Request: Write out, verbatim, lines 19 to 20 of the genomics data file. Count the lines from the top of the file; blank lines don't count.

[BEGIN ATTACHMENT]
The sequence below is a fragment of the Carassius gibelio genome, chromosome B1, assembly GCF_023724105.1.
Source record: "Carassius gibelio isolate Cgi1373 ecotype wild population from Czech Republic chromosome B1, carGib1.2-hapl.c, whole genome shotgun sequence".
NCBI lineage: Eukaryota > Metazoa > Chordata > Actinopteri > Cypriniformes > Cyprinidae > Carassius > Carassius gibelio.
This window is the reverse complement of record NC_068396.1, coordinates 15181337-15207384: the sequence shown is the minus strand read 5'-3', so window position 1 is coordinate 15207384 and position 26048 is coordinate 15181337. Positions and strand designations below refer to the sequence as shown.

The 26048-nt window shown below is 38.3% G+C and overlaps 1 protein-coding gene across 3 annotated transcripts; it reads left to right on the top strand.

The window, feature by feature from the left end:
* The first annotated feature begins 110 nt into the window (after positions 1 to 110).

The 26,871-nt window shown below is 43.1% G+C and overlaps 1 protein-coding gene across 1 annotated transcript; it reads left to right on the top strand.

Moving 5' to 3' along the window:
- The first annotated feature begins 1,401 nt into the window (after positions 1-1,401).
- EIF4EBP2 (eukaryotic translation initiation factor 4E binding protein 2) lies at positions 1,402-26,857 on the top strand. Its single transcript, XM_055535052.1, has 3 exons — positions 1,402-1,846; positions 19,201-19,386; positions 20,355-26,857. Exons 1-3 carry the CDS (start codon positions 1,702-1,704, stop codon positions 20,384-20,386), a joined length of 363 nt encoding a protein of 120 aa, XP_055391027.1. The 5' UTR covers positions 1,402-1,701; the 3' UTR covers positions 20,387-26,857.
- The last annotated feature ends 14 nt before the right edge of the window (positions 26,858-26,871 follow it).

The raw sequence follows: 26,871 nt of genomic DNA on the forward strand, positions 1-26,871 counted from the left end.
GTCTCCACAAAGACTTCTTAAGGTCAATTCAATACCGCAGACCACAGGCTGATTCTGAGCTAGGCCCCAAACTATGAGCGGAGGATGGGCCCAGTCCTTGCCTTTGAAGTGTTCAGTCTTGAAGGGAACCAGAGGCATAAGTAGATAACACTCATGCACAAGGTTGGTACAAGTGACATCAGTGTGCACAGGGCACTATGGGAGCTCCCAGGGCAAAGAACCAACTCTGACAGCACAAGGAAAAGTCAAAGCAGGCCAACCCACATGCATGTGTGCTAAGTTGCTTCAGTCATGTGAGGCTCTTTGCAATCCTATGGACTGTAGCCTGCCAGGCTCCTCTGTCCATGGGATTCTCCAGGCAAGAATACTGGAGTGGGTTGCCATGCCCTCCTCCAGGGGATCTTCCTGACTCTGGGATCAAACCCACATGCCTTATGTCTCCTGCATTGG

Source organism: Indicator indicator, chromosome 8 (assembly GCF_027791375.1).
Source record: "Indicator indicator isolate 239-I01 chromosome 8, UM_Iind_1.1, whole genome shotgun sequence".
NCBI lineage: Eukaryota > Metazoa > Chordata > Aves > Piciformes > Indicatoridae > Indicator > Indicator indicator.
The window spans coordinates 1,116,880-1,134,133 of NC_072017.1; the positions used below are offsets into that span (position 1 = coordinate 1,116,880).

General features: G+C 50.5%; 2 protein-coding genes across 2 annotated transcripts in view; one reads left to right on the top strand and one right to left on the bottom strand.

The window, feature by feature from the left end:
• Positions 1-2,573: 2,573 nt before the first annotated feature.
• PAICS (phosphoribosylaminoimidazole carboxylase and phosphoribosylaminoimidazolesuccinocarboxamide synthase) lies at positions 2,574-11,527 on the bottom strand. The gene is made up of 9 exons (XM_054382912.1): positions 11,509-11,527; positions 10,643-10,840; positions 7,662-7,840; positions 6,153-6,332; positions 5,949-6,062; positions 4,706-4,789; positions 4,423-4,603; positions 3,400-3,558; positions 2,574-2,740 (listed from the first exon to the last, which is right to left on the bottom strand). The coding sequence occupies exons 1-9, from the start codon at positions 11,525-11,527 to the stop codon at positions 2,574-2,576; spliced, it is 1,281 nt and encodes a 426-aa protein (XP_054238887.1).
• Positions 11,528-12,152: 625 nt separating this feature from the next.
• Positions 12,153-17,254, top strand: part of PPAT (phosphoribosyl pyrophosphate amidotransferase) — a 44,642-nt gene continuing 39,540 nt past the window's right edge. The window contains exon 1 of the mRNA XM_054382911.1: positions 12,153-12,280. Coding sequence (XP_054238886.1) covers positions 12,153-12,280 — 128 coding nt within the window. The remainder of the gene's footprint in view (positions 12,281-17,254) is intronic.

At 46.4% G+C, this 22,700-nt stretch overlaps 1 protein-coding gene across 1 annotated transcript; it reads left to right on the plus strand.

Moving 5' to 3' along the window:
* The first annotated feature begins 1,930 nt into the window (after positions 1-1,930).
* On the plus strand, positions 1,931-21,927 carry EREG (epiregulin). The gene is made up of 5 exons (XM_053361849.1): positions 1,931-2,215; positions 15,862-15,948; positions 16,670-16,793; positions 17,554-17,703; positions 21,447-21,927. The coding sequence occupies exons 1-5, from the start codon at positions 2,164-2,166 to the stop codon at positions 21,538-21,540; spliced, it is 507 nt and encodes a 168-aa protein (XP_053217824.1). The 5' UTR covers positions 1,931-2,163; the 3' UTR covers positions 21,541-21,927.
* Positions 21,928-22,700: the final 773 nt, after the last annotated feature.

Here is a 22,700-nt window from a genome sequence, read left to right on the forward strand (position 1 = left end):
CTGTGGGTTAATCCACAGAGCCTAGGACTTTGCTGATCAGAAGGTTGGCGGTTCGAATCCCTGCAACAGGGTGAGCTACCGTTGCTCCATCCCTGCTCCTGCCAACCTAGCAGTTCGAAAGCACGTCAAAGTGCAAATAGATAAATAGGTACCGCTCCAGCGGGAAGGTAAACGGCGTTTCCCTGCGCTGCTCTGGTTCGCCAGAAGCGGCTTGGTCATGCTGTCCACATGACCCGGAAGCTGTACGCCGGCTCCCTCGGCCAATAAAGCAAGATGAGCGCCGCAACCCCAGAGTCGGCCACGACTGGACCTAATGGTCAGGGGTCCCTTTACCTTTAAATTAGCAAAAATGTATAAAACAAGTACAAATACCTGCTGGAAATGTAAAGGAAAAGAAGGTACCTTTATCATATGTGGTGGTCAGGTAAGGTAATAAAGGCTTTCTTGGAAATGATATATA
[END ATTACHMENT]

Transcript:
General features: G+C 50.5%; 2 protein-coding genes across 2 annotated transcripts in view; one reads left to right on the top strand and one right to left on the bottom strand.

The window, feature by feature from the left end: